Serius

Beyond Godlike
Joined
Nov 10, 2004
Messages
3,123
Location
Wollongong
Gender
Male
HSC
2005
oh so the poor didums wants to kill himself. Maybe he should have thought about how bad prison would be before he executed 35 people. You guys do realise this is more than the recent v-tech shootings right? and that had enough public backlash against anything that could have possibly caused it. For one, he singlehandedly got rid of my right to own and maintain a gun and for that he shouldnt just be kept in prison which is "tantamount to torture" but he should be actively tortured every day[ i recomend sleep deprevation and water boarding] then theres also the fact that he killed so many people.
Maybe punishment rather than rehabilitation isnt particularly moral, but iam not a particularly moral person and it makes me feel good inside knowing the life of this killer is so bad that he wants to end it.
 

iamsickofyear12

Active Member
Joined
Jun 17, 2004
Messages
3,960
Gender
Male
HSC
2004
Serius said:
oh so the poor didums wants to kill himself. Maybe he should have thought about how bad prison would be before he executed 35 people. You guys do realise this is more than the recent v-tech shootings right? and that had enough public backlash against anything that could have possibly caused it. For one, he singlehandedly got rid of my right to own and maintain a gun and for that he shouldnt just be kept in prison which is "tantamount to torture" but he should be actively tortured every day[ i recomend sleep deprevation and water boarding] then theres also the fact that he killed so many people.
Maybe punishment rather than rehabilitation isnt particularly moral, but iam not a particularly moral person and it makes me feel good inside knowing the life of this killer is so bad that he wants to end it.
If it was up to me I would do the following (for serial killers, serial rapists, serial child molesters etc):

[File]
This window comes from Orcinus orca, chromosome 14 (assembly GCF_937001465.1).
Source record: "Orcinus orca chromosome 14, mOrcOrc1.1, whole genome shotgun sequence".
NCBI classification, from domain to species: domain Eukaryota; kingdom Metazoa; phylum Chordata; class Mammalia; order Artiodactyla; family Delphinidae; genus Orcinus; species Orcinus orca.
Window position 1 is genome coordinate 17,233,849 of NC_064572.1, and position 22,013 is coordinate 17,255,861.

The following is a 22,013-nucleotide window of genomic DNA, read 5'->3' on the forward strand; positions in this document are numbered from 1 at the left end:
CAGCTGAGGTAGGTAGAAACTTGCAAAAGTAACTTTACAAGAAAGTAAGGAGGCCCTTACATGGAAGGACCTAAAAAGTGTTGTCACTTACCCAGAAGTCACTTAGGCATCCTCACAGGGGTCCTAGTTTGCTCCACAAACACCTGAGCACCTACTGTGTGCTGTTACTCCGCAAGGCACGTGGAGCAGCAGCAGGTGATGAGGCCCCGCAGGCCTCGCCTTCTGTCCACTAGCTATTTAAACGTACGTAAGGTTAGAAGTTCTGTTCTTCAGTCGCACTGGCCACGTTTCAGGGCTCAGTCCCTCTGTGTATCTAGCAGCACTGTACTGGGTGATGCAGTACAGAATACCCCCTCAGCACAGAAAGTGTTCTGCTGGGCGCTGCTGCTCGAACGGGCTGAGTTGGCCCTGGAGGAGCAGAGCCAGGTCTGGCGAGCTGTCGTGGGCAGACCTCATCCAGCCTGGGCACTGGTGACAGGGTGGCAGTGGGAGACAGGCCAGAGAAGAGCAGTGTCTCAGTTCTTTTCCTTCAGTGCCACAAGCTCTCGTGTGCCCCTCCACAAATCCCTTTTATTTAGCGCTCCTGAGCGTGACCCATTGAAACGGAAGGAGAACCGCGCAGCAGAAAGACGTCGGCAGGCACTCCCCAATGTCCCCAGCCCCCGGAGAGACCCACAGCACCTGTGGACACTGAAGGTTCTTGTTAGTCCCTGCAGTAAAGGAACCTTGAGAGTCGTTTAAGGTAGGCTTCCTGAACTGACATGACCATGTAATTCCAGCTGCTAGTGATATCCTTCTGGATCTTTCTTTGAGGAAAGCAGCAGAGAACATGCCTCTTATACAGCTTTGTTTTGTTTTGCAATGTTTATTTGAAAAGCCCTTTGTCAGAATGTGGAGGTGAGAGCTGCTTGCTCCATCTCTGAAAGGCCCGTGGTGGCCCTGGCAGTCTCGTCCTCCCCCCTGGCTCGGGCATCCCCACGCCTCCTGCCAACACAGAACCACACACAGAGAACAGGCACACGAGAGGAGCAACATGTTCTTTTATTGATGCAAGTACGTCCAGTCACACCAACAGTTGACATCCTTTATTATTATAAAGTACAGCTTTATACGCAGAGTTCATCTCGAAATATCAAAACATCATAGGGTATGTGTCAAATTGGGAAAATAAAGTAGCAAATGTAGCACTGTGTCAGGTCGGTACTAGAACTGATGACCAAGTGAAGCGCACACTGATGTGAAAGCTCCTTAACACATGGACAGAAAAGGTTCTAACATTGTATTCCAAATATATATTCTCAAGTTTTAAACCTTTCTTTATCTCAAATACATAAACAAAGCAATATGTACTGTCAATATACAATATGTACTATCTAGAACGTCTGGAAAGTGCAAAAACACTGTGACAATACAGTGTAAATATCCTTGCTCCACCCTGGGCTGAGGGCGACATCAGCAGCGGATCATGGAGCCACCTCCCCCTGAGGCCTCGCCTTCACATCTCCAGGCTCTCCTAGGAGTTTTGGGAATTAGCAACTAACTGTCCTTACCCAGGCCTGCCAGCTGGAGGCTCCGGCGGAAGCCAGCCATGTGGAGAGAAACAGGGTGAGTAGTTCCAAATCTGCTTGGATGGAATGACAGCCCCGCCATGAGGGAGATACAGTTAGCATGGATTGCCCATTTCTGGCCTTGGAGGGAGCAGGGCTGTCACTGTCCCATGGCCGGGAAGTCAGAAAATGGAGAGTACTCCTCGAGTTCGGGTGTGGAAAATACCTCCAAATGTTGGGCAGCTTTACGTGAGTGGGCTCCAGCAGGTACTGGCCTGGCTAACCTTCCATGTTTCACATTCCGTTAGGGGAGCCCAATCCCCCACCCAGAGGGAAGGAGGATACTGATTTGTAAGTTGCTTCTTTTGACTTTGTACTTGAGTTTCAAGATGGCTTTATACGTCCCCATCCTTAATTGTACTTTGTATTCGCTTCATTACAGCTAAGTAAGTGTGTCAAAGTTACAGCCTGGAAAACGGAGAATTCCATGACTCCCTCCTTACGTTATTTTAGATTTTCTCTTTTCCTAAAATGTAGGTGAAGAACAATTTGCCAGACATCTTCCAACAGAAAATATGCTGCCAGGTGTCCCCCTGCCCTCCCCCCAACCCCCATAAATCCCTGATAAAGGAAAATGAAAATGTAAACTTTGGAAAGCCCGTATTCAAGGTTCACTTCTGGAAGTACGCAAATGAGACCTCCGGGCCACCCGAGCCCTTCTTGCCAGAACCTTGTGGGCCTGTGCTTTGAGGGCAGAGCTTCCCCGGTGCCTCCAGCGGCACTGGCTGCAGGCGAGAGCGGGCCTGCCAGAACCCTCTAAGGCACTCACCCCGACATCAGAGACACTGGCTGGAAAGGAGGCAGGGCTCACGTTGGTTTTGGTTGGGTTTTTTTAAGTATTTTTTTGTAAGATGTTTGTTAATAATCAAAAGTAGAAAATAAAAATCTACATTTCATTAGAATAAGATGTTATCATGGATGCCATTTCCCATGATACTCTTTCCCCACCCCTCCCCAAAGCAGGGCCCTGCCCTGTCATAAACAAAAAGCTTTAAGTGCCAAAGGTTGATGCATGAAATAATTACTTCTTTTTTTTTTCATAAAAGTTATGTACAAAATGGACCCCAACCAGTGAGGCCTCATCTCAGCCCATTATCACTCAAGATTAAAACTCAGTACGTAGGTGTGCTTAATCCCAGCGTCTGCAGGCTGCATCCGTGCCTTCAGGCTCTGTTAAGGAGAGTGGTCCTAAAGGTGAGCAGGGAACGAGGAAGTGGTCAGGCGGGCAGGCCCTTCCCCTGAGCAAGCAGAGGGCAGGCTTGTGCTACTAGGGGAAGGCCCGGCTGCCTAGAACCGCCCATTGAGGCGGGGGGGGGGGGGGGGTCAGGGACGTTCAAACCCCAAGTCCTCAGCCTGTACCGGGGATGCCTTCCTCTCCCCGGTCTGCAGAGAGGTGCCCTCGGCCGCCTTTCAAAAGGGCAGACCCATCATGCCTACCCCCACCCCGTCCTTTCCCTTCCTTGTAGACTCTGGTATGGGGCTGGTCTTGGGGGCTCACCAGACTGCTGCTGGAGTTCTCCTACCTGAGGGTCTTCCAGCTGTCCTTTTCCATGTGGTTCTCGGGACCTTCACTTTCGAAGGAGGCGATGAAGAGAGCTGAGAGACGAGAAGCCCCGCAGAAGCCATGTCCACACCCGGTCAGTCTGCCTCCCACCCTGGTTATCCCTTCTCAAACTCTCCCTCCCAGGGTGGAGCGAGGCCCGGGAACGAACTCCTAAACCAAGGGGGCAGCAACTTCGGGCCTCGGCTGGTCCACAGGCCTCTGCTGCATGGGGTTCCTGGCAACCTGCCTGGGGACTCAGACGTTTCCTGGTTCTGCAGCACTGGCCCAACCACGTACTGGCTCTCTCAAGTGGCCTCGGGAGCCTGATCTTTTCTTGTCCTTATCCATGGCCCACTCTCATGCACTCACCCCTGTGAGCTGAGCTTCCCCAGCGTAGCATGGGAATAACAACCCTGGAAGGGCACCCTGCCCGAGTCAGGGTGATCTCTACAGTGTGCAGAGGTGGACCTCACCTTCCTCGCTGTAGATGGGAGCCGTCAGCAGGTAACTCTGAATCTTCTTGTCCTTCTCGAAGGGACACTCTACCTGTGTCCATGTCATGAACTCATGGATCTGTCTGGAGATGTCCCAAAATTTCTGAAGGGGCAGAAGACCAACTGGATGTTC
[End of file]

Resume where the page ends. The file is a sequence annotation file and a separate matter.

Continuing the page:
Halve the size of the cell
No bed, just sleep on the concrete floor
No lights
No tv, books, absolutely nothing to entertain themselves with
The would be given most basic food that they could stay alive with
They would be allowed come out once every couple days to shower (for 20 minutes or less)
They would be regularly tortured (as in physical beatings with weapons)
Constant sleep deprivation, they would basically never know what time it was
Obviously no visitors
Basically anything and everything would be done to make sure that within one week of entering prison they wanted to die and to make sure it stayed that every single second until they did.

How's that for immoral?
 

KFunk

Psychic refugee
Joined
Sep 19, 2004
Messages
3,323
Location
Sydney
Gender
Male
HSC
2005
Exphate said:
Philip Nitschke is a fool. Euthanasia and suicide are different.

Suicide was eliminated as a crime, from the NSW Crimes Act many years ago. Euthanasia is the assisting of one to take their life from my understanding. In my eyes, this is at the very lease Murder in the Second Degree. If someone is that desperate to kill themselves, then they should do it alone.
Euthanasia is largely about having the means to kill oneself in a peaceful way. This often entails having someone around who understands how to give the person the appropriate drug dose. If it's ok for someone to kill themselves then what is it that changes when they are given assistance?

One thing I would like to ask those who appose euthanasia --> What is the value of life?